Henry Hill is a Conservative and Unionist activist and writer.

Scottish and Welsh nationalists aspire to veto Brexit

As the general election draws near and neither main party looks set to secure an overall majority, the emboldened nationalist parties are gleefully signalling to the rest of the country how vexatious they intend to be in a hung parliament.

The Daily Telegraph reports that Leanne Wood, the stridently left-wing leader of Plaid Cymru, has declared that in the event of an EU referendum the votes of the four home nations should be counted separately.

If even one of them votes to remain in the EU then Britain would, under nationalist proposals, be unable to leave. SNP leader Nicola Sturgeon has also called for Scots to receive a veto.

Outside the logic of Welsh or Scottish nationalism such a proposal makes no sense: there can never be devolution of foreign policy, and it is one area where the British should make decisions as the British.

Yet despite this some Europhile unionists have proved in the past worrisomely willing to indulge this argument in an attempt to stymie attempts to hold a referendum.

Happily, David Cameron firm in his view that: “We are one United Kingdom, there will be one in/out referendum and is that will be decided on a majority of those who vote. That is how the rules should work…”

UUP accuse Sinn Fein of “rolling over” on welfare reform

The Ulster Unionists have accused Sinn Fein of “rolling over” on welfare reform, costing Northern Ireland over £100 million in Treasury fines without securing concessions from Westminster.

According to UUP leader Mike Nesbitt his party had put forward several proposals to “tailor” Universal Credit to Northern Irish conditions – and get more money from Westminster.

Yet despite deadlocking the provincial legislature for almost two years, incurring huge fines and necessitating deep cuts in Stormont budgets, Sinn Fein eventually conceded the matter of welfare reform without the David Cameron providing “one extra penny” towards covering it.

Instead the cost of provision will come from the Block Grant given to Stormont by the Treasury.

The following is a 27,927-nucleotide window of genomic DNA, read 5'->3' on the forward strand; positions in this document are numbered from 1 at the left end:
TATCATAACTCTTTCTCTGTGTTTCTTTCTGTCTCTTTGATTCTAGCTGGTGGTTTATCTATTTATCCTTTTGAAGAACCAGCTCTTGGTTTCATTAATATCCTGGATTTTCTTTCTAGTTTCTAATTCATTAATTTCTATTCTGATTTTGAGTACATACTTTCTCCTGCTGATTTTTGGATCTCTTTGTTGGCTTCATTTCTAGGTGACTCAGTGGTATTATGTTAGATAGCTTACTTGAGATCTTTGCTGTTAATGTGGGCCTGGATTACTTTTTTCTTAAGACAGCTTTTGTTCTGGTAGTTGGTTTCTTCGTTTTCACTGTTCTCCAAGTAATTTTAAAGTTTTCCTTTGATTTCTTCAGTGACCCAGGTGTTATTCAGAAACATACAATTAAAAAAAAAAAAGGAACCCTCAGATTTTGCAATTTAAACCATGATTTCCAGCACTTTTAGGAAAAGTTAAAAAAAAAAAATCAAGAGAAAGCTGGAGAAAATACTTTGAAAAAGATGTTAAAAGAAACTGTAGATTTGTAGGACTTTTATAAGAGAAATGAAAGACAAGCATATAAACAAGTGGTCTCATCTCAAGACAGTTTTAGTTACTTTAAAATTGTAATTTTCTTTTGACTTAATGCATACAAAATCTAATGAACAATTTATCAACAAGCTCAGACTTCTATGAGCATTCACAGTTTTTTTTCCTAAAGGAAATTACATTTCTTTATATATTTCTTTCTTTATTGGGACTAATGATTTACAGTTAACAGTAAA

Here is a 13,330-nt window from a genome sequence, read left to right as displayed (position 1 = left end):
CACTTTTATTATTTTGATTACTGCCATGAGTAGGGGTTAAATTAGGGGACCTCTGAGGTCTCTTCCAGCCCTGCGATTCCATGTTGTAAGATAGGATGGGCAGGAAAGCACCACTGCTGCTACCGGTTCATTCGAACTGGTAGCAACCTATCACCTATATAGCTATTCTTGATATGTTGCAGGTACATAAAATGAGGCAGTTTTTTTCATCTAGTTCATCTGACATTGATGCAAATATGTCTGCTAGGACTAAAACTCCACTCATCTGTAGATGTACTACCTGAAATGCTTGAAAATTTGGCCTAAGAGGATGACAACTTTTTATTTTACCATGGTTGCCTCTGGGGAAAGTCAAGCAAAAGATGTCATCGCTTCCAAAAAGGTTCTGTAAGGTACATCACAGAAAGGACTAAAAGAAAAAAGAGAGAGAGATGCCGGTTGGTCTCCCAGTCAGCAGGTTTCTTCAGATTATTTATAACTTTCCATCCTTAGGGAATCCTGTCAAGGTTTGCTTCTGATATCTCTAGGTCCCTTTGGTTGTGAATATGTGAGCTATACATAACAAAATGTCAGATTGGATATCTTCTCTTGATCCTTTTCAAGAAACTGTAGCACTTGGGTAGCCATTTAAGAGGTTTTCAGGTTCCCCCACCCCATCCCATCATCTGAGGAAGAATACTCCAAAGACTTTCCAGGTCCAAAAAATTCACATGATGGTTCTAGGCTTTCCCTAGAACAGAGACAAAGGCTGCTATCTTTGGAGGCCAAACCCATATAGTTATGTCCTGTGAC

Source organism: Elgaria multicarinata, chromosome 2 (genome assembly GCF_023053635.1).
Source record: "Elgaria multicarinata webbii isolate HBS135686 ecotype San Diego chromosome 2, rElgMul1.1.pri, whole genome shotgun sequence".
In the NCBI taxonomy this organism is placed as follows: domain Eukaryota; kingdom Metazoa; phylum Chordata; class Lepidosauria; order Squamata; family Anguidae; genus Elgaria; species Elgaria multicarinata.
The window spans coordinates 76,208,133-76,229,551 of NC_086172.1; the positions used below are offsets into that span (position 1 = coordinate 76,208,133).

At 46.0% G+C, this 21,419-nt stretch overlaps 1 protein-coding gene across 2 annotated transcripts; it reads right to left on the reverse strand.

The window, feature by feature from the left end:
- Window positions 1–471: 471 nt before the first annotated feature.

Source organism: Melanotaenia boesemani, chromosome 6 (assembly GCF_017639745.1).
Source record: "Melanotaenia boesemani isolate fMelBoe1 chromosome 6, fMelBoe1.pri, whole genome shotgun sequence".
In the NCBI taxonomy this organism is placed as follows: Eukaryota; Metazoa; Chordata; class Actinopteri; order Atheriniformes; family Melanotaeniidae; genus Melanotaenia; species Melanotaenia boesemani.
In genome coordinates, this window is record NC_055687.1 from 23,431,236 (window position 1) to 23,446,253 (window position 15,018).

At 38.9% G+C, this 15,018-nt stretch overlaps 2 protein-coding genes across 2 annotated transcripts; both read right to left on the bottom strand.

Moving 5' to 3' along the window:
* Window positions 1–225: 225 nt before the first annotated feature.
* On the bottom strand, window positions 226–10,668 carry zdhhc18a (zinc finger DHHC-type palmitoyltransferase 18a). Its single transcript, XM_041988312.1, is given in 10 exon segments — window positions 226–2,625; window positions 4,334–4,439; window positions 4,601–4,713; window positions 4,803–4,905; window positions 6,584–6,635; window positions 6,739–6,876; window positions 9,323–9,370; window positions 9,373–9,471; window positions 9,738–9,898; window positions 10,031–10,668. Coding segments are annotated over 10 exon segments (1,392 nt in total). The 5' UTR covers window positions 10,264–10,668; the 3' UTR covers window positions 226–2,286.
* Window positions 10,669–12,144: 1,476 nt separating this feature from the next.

The Northern Ireland Executive has announced that transitional funding will ensure that no Ulster welfare claimants will be disadvantaged by the transition to Universal Credit.

Anglesey floats 100 per cent council tax hike for second homes

The owners of more than five thousand second homes on the island of Anglesey could find their council taxes doubled as the cash-strapped local council makes use of new powers granted by the Welsh Assembly.

According to Wales Online almost 70 per cent of local residents support the plan to squeeze outsiders in one of the UK’s holiday home hotspots.

The council has the power to do this under new measures being introduced by the Welsh Executive’s Housing Act. It is also seeking permission to suspend the right to buy, being reluctant to invest in more council housing if the owners can buy it.

Local estate agents have warned the council not to be “greedy” lest they do more harm than good. Councillor Hywel Eifion Jones fears that some homeowners may redesignate their properties as business premises if the rate is too high, paying a much lower business rate and losing the council money.

Scottish bureaucrats try to revive New Labour ID card scheme

According to, the Scottish Government is attempting to revive a policy most thought had been interred with New Labour: identity cards.

Not the physical cards themselves, but the underlying idea of a unified database allowing public agencies easy access to all the information the state holds on any individual citizen.

A proposal in a minor NHS consultation proposes taking data the Scottish Government already collects – names and addresses of people who use bus passes and student cards and thus have “unique citizen reference numbers” (UCRNs) – available “to every Scottish institution and local authority.

The article suggests that this could then be used to identify people in need of assistance, or winnow down the claimants of means-tested benefits.

Certainly, once such a tool was in the hands of civil servants they would find use for it.

The UCRN is a legacy from the last Labour administration, before it lost control of the then-Scottish Executive in 2007. Yet it suits the well-established centralising instincts of the SNP.

Recently a Nationalist MSP denounced those who favour devolving power within Scotland as trying to destroy the Scottish Parliament, whilst Nicola Sturgeon’s government is pressing ahead with plans to appoint state guardians for Scottish children.

Northern Irish courts could be heard in Irish under Sinn Fein proposals

Proceedings at the Northern Ireland Assembly could be translated into Irish and court cases heard in the tongue, if the NI Executive’s Culture Minister has her way.

Carál Ní Chuilín, of Sinn Fein, aspires to give the Irish language the same protected status in Northern Ireland that Gaelic languages currently have in Scotland and Wales.

Measures proposed include granting the language official status, providing place names, the establishment of Gaeltacht language zones, guarantees for Irish language education and the use of Irish by public bodies.

Coming in the wake of the flag protests the move is likely to further unsettle many alienated unionist communities. Jim Allister, who sits in Stormont for the Traditional Unionist Voice, claims the programme is an assault on the province’s British identity.

The Belfast Telegraph makes no mention of the cost of such a language programme. The NI Executive has faced several rounds of budget cuts in recent months, and public spending dominates the Northern Irish economy as nowhere else in the UK.